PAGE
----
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Geopolitics

Paris 2015: Memory, Vanity And History's New Continuum

Shocked as we are by each new terror attack, we are no longer surprised. From Worldcrunch HQ in Paris, our editor weighs this troubling year with others before it.

Not quite back to normal.
Not quite back to normal.

PARIS — When first-time visitors to our spartan little newsroom say we look much bigger online, it gives us a twang of pride. Working with just a small team of translators and editors, and journalism from all corners (and languages) of the planet, we make it look like the whole world is coming by our humble doorstep in eastern Paris.

In 2015, the world showed up in a very different way. We've written (here, here and here) about the terrorist attacks that happened twice in 10 months, far too close for comfort: in January, at the Charlie Hebdo offices 200 meters to the south; and in November, 200 meters to the northeast at the Bataclan concert hall. Our proximity was pure coincidence, with no near-misses to share, and we are left feeling no more vulnerable than anyone else who might be reading these words. That's the point, it seems, in a world that feels both smaller and more broken than ever.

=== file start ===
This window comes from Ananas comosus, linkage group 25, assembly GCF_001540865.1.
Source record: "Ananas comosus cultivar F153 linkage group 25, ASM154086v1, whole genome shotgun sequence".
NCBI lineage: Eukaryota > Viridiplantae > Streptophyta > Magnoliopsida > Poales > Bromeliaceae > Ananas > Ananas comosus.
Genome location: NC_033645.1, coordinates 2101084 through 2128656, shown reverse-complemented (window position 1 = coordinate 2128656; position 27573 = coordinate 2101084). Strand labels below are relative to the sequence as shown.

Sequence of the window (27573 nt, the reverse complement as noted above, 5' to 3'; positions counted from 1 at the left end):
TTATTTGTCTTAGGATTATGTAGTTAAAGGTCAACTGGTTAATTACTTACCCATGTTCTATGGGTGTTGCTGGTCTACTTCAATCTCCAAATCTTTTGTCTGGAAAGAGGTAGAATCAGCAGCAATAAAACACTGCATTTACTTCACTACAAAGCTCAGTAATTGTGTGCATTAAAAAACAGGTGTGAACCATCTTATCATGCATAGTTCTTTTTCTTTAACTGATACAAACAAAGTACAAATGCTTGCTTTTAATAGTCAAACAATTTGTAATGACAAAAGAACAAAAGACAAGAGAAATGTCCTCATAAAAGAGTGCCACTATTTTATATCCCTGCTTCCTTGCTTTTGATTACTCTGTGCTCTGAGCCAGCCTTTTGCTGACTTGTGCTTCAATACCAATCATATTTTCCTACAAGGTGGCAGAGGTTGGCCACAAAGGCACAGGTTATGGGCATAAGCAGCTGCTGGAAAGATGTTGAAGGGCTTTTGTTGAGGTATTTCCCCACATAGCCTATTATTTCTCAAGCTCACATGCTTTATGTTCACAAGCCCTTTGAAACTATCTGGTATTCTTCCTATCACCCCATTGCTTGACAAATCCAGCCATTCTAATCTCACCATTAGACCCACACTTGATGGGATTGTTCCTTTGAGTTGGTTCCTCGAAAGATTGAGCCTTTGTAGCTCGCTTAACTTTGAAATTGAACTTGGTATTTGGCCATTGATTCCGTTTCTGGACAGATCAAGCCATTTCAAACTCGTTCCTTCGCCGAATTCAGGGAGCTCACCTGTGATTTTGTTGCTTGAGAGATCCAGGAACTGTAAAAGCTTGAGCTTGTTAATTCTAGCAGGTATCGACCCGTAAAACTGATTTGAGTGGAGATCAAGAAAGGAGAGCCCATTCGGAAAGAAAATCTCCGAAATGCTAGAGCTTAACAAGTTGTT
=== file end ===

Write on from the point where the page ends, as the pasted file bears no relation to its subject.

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Ideas

García Márquez And Truth: How Journalism Fed The Novelist's Fantasy

In his early journalistic writings, the Colombian novelist Gabriel García Márquez showed he had an eye for factual details, in which he found the absurdity and 'magic' that would in time be the stuff and style of his fiction.

Colombian novelist Gabriel Garcia Marquez reads his book

J. D. Torres Duarte

BOGOTÁ — In short stories written in the 1940s and early 50s and later compiled in Eyes of a Blue Dog, the late Gabriel García Márquez, Colombia's Nobel Prize-winning novelist, shows he is as yet a young writer, with a style and subjects that can be atypical.

Stylistically, García Márquez came into his own in the celebrated One Hundred Years of Solitude. Until then both his style and substance took an erratic course: touching the brevity of film scripts in Nobody Writes to the Colonel, technical experimentation in Leaf Storm, the anecdotal short novel in In Evil Hour or exploring politics in Big Mama's Funeral. Throughout, the skills he displayed were rather of a precocious juggler.

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